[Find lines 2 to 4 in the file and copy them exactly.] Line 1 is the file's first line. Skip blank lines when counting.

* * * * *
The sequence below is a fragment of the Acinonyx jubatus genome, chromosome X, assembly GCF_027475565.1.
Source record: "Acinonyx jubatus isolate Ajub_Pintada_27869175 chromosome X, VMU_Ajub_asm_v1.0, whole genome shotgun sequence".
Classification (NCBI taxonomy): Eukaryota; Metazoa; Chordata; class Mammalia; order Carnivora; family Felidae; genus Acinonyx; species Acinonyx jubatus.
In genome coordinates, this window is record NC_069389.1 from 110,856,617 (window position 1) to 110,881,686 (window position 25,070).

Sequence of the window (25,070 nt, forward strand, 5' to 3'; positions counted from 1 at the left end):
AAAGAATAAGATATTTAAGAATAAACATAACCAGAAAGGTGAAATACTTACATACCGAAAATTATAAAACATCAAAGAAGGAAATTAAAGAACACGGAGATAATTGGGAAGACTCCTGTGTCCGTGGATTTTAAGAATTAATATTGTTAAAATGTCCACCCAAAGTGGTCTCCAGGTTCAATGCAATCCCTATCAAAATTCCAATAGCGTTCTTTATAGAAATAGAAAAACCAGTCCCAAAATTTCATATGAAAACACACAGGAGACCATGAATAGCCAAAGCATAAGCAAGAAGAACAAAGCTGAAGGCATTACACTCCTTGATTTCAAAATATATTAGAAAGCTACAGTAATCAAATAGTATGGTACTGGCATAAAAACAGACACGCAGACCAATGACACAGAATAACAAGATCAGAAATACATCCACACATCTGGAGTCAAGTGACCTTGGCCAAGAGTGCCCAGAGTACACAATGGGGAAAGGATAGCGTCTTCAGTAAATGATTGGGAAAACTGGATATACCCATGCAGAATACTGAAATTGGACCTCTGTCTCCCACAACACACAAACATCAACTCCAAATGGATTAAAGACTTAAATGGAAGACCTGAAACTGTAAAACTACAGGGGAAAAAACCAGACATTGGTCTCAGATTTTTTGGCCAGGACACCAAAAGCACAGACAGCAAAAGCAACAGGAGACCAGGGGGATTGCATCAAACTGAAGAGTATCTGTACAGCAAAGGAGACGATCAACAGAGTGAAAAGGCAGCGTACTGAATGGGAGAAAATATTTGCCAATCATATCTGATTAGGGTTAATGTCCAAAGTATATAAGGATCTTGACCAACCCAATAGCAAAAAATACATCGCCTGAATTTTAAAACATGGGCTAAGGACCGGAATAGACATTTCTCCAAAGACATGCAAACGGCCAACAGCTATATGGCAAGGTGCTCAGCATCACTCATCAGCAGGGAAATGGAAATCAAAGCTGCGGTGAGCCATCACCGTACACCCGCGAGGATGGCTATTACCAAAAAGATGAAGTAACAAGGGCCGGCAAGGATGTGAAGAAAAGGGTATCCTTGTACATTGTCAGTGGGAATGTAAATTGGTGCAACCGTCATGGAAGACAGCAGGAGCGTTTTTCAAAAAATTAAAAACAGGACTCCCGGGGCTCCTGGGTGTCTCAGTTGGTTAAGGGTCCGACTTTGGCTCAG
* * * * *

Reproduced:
Source record: "Acinonyx jubatus isolate Ajub_Pintada_27869175 chromosome X, VMU_Ajub_asm_v1.0, whole genome shotgun sequence".
Classification (NCBI taxonomy): Eukaryota; Metazoa; Chordata; class Mammalia; order Carnivora; family Felidae; genus Acinonyx; species Acinonyx jubatus.
In genome coordinates, this window is record NC_069389.1 from 110,856,617 (window position 1) to 110,881,686 (window position 25,070).